Prejudice is a broad social phenomenon and area of research, complicated by the fact that intolerance exists in internal cognitions but is manifest in symbol usage (verbal, nonverbal, mediated), law and policy, and social and organizational practice. It is based on group identification (i.e., perceiving and treating a person or people in terms of outgroup membership); but that outgroup can range from the more commonly known outgroups based on race, sex/gender, nationality, or sexual orientation to more specific intolerances of others based on political party, fan status, or membership in some perceived group such as “blonde” or “athlete.” This article begins with the link of culture to prejudice, noting specific culture-based prejudices of ethnocentrism and xenophobia. It then explores the levels at which prejudice might be manifest, finally arriving at a specific focus of prejudice—racism; however, what applies to racism may also apply to other intolerances such as sexism, heterosexism, classism, or ageism.
The discussion and analysis of prejudice becomes complicated when we approach a specific topic like racism, though the tensions surrounding this phenomenon extend to other intolerances such as sexism or heterosexism. Complications include determining the influences that might lead to individual racism or an atmosphere of racism, but also include the very definition of what racism is: Is it an individual phenomenon, or does it refer to an intolerance that is supported by a dominant social structure? Because overt intolerance has become unpopular in many societies, researchers have explored how racism and sexism might be expressed in subtle terms; others investigate how racism intersects with other forms of oppression, including those based on sex/gender, sexual orientation, or colonialism; and still others consider how one might express intolerance “benevolently,” with good intentions though still based on problematic racist or sexist ideologies.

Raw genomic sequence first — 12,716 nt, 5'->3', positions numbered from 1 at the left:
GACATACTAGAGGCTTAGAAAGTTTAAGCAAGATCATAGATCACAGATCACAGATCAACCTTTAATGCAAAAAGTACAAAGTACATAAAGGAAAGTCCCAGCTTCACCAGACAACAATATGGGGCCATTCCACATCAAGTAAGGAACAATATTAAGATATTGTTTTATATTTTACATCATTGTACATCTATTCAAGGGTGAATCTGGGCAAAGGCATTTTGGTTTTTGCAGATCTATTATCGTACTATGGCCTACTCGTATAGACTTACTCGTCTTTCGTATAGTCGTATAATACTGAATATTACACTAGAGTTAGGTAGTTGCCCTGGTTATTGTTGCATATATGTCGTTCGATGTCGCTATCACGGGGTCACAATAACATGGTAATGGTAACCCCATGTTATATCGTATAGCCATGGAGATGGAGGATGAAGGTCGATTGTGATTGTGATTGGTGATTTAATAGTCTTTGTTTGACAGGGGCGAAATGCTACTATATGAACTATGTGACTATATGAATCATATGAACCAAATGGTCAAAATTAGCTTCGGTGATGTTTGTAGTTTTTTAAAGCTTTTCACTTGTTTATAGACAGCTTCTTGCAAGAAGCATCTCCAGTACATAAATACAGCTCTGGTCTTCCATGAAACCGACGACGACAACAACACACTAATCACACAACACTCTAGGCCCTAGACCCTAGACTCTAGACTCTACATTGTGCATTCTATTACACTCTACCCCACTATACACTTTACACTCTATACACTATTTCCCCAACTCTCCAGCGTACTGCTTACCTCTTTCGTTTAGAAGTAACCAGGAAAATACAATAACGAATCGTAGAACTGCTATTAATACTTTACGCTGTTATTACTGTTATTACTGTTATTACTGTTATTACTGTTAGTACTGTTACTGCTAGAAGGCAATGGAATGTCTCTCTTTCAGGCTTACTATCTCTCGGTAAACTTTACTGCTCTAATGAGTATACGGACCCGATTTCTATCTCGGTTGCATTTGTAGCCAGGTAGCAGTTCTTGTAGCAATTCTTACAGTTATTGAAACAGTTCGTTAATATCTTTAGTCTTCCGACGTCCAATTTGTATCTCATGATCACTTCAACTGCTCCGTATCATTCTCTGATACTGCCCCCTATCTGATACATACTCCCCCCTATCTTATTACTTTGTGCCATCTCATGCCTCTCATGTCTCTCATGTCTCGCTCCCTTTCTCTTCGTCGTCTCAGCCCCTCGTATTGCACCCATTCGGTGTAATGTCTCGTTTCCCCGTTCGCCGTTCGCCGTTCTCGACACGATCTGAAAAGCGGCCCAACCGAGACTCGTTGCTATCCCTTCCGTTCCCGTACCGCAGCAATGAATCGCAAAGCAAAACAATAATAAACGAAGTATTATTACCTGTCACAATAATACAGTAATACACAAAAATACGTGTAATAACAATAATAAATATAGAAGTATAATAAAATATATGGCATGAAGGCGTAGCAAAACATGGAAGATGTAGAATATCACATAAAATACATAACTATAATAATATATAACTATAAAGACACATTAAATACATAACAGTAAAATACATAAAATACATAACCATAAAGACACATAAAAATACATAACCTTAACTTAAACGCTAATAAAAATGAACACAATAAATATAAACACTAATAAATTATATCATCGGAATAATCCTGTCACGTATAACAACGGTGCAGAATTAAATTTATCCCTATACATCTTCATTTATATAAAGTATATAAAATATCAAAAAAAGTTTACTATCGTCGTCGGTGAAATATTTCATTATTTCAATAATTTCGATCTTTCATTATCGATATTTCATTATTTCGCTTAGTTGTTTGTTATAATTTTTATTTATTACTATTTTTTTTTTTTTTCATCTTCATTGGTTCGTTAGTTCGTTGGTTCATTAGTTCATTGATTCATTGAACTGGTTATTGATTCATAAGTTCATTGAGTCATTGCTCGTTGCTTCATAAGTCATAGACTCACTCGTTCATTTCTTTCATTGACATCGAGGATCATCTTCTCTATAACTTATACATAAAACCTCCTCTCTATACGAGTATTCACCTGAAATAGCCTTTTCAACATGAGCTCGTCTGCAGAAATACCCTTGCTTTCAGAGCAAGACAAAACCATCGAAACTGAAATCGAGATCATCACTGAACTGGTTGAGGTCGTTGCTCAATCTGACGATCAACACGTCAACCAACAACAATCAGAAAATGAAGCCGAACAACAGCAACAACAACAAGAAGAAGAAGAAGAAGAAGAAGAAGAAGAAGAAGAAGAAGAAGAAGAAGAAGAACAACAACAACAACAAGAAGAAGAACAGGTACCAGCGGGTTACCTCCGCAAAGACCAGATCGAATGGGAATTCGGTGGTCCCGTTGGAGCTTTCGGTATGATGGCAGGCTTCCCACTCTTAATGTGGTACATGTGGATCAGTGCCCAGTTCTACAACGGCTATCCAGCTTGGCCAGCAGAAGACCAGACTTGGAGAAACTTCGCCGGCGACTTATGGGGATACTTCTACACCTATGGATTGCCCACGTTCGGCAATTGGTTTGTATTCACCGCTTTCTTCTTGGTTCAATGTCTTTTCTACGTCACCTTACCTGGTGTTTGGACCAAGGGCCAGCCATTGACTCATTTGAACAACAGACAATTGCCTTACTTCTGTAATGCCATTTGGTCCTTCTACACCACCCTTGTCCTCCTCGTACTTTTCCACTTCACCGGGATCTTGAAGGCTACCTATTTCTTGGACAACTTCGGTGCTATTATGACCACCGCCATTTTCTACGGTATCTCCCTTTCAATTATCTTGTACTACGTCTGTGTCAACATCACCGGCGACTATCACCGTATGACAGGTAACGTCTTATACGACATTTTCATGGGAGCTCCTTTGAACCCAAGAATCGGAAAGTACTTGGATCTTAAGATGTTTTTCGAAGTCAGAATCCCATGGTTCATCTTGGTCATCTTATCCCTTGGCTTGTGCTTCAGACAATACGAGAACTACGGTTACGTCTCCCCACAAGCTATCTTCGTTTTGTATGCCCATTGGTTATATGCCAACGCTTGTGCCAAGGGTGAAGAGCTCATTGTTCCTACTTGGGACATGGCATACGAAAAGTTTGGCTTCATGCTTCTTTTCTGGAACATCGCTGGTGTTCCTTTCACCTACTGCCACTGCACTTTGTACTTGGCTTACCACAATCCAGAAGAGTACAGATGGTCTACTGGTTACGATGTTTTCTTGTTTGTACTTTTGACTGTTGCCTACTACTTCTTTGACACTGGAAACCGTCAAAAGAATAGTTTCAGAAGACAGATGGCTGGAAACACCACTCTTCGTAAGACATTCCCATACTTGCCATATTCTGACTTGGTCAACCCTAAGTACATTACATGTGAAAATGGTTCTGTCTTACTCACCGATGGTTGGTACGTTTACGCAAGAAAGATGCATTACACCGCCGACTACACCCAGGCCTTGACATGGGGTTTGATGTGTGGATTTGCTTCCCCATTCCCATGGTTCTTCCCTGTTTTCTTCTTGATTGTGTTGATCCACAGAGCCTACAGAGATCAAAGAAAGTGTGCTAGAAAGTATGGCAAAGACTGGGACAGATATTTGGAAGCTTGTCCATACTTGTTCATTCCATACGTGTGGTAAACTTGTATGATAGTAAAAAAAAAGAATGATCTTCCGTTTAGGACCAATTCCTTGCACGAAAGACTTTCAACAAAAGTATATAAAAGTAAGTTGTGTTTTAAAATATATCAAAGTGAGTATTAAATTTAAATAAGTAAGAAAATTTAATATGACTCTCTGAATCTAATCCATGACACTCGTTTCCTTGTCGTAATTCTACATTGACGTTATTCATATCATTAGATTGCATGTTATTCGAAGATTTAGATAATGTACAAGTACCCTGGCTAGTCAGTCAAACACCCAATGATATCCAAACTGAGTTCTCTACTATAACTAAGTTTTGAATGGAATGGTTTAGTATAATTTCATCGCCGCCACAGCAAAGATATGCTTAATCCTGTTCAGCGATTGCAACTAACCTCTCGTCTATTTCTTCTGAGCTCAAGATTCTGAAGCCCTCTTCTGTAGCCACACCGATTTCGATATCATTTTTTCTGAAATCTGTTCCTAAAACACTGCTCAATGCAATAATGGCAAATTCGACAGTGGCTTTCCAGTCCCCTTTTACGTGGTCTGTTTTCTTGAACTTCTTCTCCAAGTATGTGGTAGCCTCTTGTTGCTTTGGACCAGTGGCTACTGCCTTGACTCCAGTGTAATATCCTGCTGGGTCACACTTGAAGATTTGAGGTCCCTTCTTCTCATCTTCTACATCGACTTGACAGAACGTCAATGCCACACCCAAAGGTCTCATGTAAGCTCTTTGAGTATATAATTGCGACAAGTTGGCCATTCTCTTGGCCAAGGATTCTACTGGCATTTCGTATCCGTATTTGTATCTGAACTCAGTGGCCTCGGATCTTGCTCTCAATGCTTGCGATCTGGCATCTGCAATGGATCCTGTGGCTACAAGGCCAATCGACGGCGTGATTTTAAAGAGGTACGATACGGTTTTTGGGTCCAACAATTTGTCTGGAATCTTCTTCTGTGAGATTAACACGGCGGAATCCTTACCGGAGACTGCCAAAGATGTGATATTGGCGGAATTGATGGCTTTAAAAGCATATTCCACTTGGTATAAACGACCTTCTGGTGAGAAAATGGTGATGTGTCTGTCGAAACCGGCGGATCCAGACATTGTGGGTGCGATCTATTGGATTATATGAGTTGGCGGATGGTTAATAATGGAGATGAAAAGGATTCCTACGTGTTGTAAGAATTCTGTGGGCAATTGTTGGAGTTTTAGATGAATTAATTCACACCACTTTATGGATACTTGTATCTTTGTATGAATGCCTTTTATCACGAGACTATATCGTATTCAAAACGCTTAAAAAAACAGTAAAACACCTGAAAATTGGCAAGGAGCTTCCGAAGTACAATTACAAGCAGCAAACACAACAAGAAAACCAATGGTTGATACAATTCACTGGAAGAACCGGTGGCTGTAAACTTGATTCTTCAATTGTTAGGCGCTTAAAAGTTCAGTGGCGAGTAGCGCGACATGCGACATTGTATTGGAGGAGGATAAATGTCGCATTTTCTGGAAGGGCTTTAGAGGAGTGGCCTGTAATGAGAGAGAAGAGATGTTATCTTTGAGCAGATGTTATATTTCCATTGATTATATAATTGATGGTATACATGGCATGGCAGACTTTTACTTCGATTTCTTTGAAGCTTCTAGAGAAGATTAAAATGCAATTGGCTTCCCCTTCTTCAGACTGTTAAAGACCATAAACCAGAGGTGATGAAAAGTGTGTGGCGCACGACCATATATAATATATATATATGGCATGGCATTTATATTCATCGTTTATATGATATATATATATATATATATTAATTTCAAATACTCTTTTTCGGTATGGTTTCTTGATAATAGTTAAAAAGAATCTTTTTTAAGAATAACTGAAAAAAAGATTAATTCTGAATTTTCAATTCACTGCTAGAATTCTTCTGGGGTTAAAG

Performance studies presumes that political economy, cultural continuity, self-fashioning, and interpersonal exchange are embodied, aesthetic, affective, creative, contested, and rhetorical processes whose work can be understood through analyses of their presentational and representational particulars. Scholars in the field investigate storytelling, ritual, dance, music, and theater: live and mediated, professional and amateur. But they also deploy “performance” as a heuristic tool for examining practices of everyday life, history, the economy and the law, material culture, and other cultural forms not typically considered performance with the goal of excavating their aesthetic, theatrical, spectacular, audience-directed qualities, then explaining how these qualities do cultural and political work. Thus, in performance studies, performance is both an object and a method of study: a mode of communication and a strategy for framing and examining cultural artifacts and processes. Performance practice is a primary commitment in performance studies; it is a site to be investigated, a mode of scholarly inquiry, and a tool of scholarly representation. Within the field of communication, it is most closely aligned with rhetoric and critical cultural studies. But its many interdisciplinary incarnations include those that privilege modes of communication other than the linguistic, including dance studies and ethnomusicology.
The field of performance studies is highly interdisciplinary, with its roots in the practices of elocution, the oral interpretation of literature, and theater, as well as anthropology and folklore studies. The fundamentally contested nature of performance as a concept requires researchers to clarify the parameters and presumptions about performance in their analyses, including who or what performs, and in what sense. The field’s investment in the body as a site of knowledge and cultural production is evidenced in its primary methodologies, including performance ethnography, performance historiography, and oral history. This investment in the body also emerges in the field’s use of performed and written autoethnography and in experiments with performative writing.